Swiss migration control plan gains ground
A plan by Swiss right-wing populists to reimpose immigration quotas for EU citizens has won support ahead of a referendum, raising the prospect of a clash with Brussels, a poll showed Wednesday.
A total of 43 percent of those surveyed said they backed the "Stop Mass Immigration" measure which goes to a vote on February 9, according to the survey released by public broadcaster SRG.
That marked a major gain on the 37 percent support shown in a poll released just two weeks ago.
The survey was commissioned from the GfS Bern public opinion institute, which found that opposition to the measure had dropped by five points to 50 percent.
The role of undecided voters is often a key factor in Swiss referendums, which are the bedrock of the country's system of direct democracy.
GfS found that seven percent had yet to make up their minds on how to cast their ballot, one point down from the previous survey.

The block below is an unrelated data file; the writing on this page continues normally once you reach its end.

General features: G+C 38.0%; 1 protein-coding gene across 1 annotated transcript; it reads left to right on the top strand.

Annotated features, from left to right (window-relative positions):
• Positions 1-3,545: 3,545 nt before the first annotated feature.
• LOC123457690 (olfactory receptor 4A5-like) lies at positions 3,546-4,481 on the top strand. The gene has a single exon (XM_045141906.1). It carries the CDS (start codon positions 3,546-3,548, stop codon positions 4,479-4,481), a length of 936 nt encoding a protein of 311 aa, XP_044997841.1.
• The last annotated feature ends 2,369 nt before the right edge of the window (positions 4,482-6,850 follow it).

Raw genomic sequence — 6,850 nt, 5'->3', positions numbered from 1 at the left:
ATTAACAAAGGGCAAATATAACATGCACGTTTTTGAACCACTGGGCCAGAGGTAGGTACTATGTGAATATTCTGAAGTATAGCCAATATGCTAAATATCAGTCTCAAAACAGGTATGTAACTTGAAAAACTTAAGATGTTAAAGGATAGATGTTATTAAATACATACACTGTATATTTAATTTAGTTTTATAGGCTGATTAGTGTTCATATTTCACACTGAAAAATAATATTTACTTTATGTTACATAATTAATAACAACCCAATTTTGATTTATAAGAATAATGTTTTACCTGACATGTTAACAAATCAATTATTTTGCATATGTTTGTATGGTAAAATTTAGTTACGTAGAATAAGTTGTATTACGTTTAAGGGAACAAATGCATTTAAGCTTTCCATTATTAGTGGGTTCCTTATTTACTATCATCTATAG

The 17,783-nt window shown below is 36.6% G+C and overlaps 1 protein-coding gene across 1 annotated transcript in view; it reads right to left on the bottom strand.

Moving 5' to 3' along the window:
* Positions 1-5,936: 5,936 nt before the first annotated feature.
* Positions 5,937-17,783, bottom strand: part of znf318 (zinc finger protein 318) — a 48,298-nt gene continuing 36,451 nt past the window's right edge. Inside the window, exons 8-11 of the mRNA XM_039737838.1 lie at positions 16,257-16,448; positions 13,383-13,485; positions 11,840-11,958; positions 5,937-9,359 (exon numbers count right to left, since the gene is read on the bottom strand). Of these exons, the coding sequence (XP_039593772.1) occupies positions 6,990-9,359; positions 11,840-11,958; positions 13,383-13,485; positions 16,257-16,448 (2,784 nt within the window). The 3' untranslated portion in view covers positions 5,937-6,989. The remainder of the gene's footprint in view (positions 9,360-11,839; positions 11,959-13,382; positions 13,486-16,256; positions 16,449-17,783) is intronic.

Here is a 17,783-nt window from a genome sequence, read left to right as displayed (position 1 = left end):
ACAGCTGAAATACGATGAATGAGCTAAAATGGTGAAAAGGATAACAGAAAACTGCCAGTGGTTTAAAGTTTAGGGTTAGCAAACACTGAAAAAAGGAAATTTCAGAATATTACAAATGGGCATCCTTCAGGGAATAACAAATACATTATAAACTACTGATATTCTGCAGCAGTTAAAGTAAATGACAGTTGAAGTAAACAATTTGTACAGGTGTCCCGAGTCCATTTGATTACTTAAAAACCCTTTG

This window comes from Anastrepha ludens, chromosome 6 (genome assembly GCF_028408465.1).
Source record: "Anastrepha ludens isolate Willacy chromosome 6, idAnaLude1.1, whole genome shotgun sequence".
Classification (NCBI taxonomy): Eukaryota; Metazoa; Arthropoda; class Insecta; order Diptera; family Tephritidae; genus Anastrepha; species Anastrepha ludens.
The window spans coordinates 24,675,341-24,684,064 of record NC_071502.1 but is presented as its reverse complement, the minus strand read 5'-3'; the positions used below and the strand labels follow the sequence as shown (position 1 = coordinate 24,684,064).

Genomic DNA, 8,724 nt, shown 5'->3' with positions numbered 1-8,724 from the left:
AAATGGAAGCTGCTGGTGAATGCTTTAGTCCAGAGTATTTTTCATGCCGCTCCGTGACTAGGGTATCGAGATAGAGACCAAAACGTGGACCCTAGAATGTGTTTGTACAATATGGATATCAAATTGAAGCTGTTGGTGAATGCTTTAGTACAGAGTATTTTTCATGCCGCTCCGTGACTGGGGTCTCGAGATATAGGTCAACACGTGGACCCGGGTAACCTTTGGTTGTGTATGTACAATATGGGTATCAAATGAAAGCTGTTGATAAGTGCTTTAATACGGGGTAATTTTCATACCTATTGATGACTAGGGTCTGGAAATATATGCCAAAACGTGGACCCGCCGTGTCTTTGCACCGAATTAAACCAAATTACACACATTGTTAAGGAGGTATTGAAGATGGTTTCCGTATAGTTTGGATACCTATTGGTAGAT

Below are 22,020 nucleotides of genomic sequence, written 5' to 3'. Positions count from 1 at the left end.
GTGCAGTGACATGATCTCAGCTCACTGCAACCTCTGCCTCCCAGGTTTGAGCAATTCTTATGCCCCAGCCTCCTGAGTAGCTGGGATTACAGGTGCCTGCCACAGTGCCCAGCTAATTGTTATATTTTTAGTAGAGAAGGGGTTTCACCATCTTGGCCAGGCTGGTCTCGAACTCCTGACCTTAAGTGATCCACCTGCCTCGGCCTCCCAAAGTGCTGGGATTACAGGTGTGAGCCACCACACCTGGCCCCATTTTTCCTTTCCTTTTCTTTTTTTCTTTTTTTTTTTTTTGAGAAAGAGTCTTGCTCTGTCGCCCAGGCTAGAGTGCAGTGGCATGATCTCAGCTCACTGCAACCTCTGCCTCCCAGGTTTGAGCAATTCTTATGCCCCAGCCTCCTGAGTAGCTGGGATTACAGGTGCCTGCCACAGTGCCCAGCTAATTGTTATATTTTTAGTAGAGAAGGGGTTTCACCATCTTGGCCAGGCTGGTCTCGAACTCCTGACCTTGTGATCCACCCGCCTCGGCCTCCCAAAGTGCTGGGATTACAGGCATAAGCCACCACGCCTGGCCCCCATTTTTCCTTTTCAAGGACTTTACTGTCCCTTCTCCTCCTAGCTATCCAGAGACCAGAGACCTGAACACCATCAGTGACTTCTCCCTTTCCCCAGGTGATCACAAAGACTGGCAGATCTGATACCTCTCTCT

The proposal seeks a revival of quotas for European Union citizens that were dropped in 2007 by Switzerland, which is not in the 28-nation bloc but has tight economic ties with it.
Passing it would raise the spectre of a clash with the EU because it sets a three-year deadline to renegotiate the rules, and senior Brussels officials have warned that Switzerland cannot expect an easy ride.
It would also mean a return to red tape requiring Swiss firms to prove they have failed to find a local employee before being allowed to recruit abroad.
The proposal is the brainchild of the Swiss People's Party, the largest single force in parliament, which says that since 2007, Switzerland has lost the power to control its immigration rules.
It charges that the arrival of 80,000 new residents per year has been an economic and social disaster, undercutting local workers, driving up rents and land prices, and overburdening the health, education and transport systems.
Switzerland's cross-party government, the majority of parliament and the national industry, farming and healthcare umbrella groups reject the plan, saying that foreign workers are crucial to the economic fortunes of one of the world's wealthiest nations.
Almost a quarter of the eight million residents of Switzerland last year were not Swiss, according to official data.
The highest numbers of recent immigrants come from EU nations Portugal, Germany, Italy and France.
© 2014 AFP